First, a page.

&= \sqrt{\frac{\sigma^2}{2\pi n \epsilon^2}} \exp\left(-\frac{n\epsilon^2}{2\sigma^2}\right)\,.

\end{align*}

This quantity is almost always much smaller than what we obtained using Chebyschev’s inequality. In particular, it decays slightly faster than the negative exponential of $n \epsilon^2/\sigma^2$. Thus, the measure defined by the mean $\hat \mu$ rapidly concentrates around its mean. Unfortunately, since the central limit theorem is *asymptotic*, we cannot use it to study the regret when the number of rounds is a fixed finite number. Despite the folk-rule that $n = 30$ is sufficient for the Gaussian approximation brought by CLT to be reasonable, this is simply *not true*. One well known example is provided by Bernoulli variables with parameter $p \approx 1/n$, in which case the distribution of the average is known to be much better approximated by the Poisson distribution with parameter one, which is nowhere near similar to the Gaussian distribution. Furthermore, it is not hard to believe that the asymptotic behavior of an algorithm is a poor predictor of its finite time behavior, hence it is vital to take a closer look at measure concentration and prove a “version” of the CLT that is true even for small values of $n$.

To prove our measure concentration results, it is necessary to make some assumptions. In order to move rapidly towards bandits we start with a straightforward and relatively fundamental assumption on the distribution of $X$, known as the **subgaussian** assumption.

Definition (subgaussianity)A random variable $X$ is $\sigma^2$-subgaussian if for all $\lambda \in \R$ it holds that $\EE{\exp(\lambda X)} \leq \exp\left(\lambda^2 \sigma^2 / 2\right)$

The function $M_X(\lambda) = \EE{\exp(\lambda X)}$ is called the *moment generating function* of $X$ and appears often in probability theory. Note that $M_X(\lambda)$ need not exist for all random variables and the definition of a subgaussian random variable is implicitly assuming this existence.

Lemma: Suppose that $X$ is $\sigma^2$-subgaussian and $X_1$ and $X_2$ are independent and $\sigma^2_1$ and $\sigma^2_2$-subgaussian respectively, then:

- $\E[X] = 0$ and $\VV{X} \leq \sigma^2$.
- $cX$ is $c^2\sigma^2$-subgaussian for all $c \in \R$.
- $X_1 + X_2$ is $(\sigma^2_1 + \sigma^2_2)$-subgaussian.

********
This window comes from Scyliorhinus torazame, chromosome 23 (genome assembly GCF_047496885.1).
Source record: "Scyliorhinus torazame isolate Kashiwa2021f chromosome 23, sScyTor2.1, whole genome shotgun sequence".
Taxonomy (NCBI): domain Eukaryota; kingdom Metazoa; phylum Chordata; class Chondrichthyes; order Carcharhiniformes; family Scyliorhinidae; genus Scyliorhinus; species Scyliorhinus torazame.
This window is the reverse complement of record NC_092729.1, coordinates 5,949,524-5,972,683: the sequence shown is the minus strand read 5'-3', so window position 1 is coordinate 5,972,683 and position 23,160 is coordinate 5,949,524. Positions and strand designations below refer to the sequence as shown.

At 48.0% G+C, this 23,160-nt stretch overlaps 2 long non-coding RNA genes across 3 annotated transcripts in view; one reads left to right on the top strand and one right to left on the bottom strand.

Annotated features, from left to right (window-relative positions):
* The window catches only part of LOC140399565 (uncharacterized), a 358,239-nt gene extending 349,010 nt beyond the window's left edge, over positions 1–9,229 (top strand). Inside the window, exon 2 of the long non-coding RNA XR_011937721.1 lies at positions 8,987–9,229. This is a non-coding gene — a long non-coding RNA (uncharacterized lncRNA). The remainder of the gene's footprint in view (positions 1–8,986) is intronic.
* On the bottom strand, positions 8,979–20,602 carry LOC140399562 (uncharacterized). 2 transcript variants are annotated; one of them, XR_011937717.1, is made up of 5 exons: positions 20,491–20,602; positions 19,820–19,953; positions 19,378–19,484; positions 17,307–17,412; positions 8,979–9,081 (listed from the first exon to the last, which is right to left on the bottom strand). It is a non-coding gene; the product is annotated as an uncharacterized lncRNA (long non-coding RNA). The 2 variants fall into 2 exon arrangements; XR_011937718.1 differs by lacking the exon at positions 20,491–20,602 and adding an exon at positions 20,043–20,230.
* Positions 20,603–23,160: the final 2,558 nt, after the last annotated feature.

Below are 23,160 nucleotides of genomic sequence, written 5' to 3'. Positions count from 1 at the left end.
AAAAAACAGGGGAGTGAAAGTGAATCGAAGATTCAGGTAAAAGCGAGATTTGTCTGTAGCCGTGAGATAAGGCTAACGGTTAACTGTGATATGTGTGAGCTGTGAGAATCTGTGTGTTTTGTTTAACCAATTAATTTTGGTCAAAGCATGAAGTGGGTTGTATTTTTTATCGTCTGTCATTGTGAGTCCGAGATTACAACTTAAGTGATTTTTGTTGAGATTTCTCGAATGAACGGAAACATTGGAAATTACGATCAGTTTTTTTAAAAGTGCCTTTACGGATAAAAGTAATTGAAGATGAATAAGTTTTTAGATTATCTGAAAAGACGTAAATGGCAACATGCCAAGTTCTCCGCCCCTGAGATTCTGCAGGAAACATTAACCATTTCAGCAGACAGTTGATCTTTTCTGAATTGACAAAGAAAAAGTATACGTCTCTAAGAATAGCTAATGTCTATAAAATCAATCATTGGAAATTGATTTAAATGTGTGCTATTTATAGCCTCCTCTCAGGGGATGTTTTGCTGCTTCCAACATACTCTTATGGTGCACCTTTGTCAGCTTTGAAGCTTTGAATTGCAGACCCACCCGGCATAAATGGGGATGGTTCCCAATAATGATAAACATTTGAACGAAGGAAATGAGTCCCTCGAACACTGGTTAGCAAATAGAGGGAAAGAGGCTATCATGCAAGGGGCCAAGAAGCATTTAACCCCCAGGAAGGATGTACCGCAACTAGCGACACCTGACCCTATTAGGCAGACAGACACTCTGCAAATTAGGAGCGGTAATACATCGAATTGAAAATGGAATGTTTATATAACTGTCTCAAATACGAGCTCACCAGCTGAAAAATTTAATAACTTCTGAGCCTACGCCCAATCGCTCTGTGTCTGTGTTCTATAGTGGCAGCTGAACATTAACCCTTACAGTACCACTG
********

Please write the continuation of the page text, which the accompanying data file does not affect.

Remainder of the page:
The proof of the lemma is left as an exercise (hint: Taylor series). Note that in the lack of independence $X_1+X_2$ is $(\sigma_1+\sigma_2)^2$; independence improves this to $\sigma_1^2 + \sigma_2^2$. We are now ready for our key **concentration inequality**.

Theorem: If $X$ is $\sigma^2$-subgaussian, then $\Prob{X \geq \epsilon} \leq \exp\left(-\frac{\epsilon^2}{2\sigma^2}\right)$.

**Proof**

We take a generic approach called Chernoff’s method. Let $\lambda > 0$ be some constant to be tuned later. Then

\begin{align*}

\Prob{X \geq \epsilon}

&= \Prob{\exp\left(\lambda X\right) \geq \exp\left(\lambda \epsilon\right)} \\

\tag{Markov’s inequality} &\leq \EE{\exp\left(\lambda X\right)} \exp\left(-\lambda \epsilon\right) \\

\tag{Def. of subgaussianity} &\leq \exp\left(\frac{\lambda^2 \sigma^2}{2} – \lambda \epsilon\right)\,.

\end{align*}

Now $\lambda$ was any positive constant, and in particular may be chosen to minimize the bound above, which is achieved by $\lambda = \epsilon / \sigma^2$.

QED

Combining the previous theorem and lemma leads to a very straightforward analysis of the tails of $\hat \mu – \mu$ under the assumption that $X_i – \mu$ are $\sigma^2$-subgaussian. Since $X_i$ are assumed to be independent, by the lemma it holds that $\hat \mu – \mu = \sum_{i=1}^n (X_i – \mu) / n$ is $\sigma^2/n$-subgaussian. Then by the theorem leads to a bound on the tails of $\hat \mu$:

Corollary (Hoeffding’s bound): Assume that $X_i-\mu$ are independent, $\sigma^2$-subgaussian random variables. Then, their average $\hat\mu$ satisfies

\begin{align*}

\Prob{\hat \mu \geq \mu + \epsilon} \leq \exp\left(-\frac{n\epsilon^2}{2\sigma^2}\right)

\quad \text{ and } \quad \Prob{\hat \mu \leq \mu -\epsilon} \leq \exp\left(-\frac{n\epsilon^2}{2\sigma^2}\right)\,.

\end{align*}

By the inequality $\exp(-x) \leq 1/(ex)$, which holds for all $x \geq 0$ we can see that except for a very small $\epsilon$ the above inequality is strictly stronger than what we obtained via Chebyshev’s inequality and exponentially smaller (tighter) if $n \epsilon^2$ is large relative to $\sigma^2$.

Before we finally return to bandits, one might be wondering what variables *are* subgaussian? We give two fundamental examples. The first is if $X$ is Gaussian with zero mean and variance $\sigma^2$, then $X$ is $\sigma^2$-subgaussian. The second is bounded zero mean random variables. If $\EE{X}=0$ and $|X| \leq B$ almost surely for some $B \geq 0$, then $X$ is $B^2$-subgaussian. A special case is when $X$ is a shifted Bernoulli with $\Prob{X = 1 – p} = p$ and $\Prob{X = -p} = 1-p$. In this case it also holds that $X$ is $1/4$-subgaussian.